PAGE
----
Skip to main content

Menu

Login

Explore more of Isaaffik

IDDO Greenland test of the Rapid Air Movement (RAM) drill

General

Organisation
Project start
01.01.2018
Project end
31.12.2019
Type of project
ARMAP/NSF
Project theme
Instrument Development
Project topic
Geology
Instrument Development

Fieldwork / Study

Fieldwork country
Greenland (DK)
Fieldwork region
Greenland, Mid-West
Fieldwork location

Geolocation is 67.0179977417, -50.69400024414

Fieldwork start
17.07.2018
Fieldwork end
02.08.2018

SAR information

Fieldwork / Study

Fieldwork country
Greenland (DK)
Fieldwork region
Greenland Ice Sheet
Fieldwork location

Geolocation is 66.4879, -46.281

Fieldwork start
20.07.2018
Fieldwork end
31.07.2018

SAR information

Project details

02.09.2019
Science / project plan

.

Science / project summary
This project contributes to the joint initiative launched by the U.S. National Science Foundation (NSF) and the U.K. Natural Environment Research Council (NERC) to substantially improve decadal and longer-term projections of ice loss and sea-level rise originating from Thwaites Glacier in West Antarctica. The researchers will use precision GPS, seismic, and radar instrumentation to collect new data on the current behavior and future evolution of the side margins of Thwaites Glacier. These new data will help improve computer models used to predict the future contribution of the West Antarctic ice sheet to global sea level changes. A new RAM drill was developed to replace an older RAM drill utilizing input from the research community. It uses high velocity air drives to rotate cutters and blows the firn directly out of the borehole, so no cores are recovered. The purpose of the drill is to create multiple boreholes quickly, that are large enough to deploy seismic instruments in an array. The new drill will be lighter and more easily transported. The drill is planned to be tested in Greenland at Raven Camp, a site that has similar characteristics to the snow conditions expected at Thwaites, so the concept can be proven in the field and modifications can be incorporated, if necessary, prior to deploying to Antarctica in late 2018 for use during the 2019/2020 Antarctic field season.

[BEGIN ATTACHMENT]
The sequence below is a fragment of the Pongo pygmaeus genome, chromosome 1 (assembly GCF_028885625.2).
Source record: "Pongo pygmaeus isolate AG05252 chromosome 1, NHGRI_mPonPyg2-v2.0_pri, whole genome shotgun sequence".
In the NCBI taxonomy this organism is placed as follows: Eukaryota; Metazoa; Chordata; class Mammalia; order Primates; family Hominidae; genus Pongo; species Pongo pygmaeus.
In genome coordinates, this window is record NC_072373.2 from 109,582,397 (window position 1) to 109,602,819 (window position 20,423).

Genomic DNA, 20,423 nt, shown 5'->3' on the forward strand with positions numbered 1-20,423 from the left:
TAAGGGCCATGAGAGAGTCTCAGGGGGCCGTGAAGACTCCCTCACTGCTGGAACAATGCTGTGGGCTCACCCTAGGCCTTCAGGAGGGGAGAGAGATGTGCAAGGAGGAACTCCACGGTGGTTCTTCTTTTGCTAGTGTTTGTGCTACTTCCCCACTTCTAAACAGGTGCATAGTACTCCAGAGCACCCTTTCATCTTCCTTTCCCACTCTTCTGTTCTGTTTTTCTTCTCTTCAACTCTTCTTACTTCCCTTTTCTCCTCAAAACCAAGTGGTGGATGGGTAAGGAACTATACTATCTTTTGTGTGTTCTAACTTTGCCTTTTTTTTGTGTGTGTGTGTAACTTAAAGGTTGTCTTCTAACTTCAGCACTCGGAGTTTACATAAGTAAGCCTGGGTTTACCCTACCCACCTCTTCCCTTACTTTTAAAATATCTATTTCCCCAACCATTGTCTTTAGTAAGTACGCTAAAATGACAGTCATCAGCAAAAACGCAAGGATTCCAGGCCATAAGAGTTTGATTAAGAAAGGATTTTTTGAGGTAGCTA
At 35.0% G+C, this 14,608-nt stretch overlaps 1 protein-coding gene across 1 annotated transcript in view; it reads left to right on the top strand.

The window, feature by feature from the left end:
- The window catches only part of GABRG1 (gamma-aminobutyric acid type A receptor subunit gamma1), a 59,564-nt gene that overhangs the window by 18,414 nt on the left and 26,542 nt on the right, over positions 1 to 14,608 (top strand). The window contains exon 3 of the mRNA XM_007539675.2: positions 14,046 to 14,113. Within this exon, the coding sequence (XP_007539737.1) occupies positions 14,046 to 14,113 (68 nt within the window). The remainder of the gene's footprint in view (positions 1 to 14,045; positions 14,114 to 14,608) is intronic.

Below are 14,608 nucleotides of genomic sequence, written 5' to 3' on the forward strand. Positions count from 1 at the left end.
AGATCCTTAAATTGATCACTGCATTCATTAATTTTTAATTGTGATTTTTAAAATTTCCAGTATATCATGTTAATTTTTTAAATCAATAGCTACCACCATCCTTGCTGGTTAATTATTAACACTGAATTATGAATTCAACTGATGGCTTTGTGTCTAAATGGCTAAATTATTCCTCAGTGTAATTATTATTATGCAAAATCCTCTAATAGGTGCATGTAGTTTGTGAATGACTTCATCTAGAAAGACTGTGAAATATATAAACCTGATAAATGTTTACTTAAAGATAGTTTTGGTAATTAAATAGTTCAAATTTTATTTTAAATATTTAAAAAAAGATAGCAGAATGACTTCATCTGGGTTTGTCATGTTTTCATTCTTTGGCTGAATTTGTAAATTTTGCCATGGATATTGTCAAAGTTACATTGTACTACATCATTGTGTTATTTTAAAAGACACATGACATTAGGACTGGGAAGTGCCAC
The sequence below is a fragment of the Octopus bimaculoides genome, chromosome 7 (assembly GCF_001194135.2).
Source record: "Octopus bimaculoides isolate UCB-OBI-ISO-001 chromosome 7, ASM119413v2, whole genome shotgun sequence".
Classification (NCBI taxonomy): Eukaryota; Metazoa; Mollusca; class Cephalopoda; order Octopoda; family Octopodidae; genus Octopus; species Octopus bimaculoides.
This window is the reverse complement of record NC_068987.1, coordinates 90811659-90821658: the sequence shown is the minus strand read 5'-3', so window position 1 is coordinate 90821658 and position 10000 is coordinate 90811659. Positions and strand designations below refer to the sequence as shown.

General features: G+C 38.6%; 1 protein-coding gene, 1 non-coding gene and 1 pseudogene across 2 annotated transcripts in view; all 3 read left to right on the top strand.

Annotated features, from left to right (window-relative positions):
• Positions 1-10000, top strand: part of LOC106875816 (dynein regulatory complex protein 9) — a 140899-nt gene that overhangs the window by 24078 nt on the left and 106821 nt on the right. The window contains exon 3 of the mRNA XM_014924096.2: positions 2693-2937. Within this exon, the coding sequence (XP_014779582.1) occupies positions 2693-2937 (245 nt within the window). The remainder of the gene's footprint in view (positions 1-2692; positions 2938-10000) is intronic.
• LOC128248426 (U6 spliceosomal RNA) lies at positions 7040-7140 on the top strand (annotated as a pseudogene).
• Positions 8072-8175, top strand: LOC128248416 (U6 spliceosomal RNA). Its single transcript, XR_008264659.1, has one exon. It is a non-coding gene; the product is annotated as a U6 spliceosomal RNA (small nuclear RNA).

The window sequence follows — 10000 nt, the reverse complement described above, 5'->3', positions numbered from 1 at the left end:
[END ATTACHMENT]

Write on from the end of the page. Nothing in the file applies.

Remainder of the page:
Close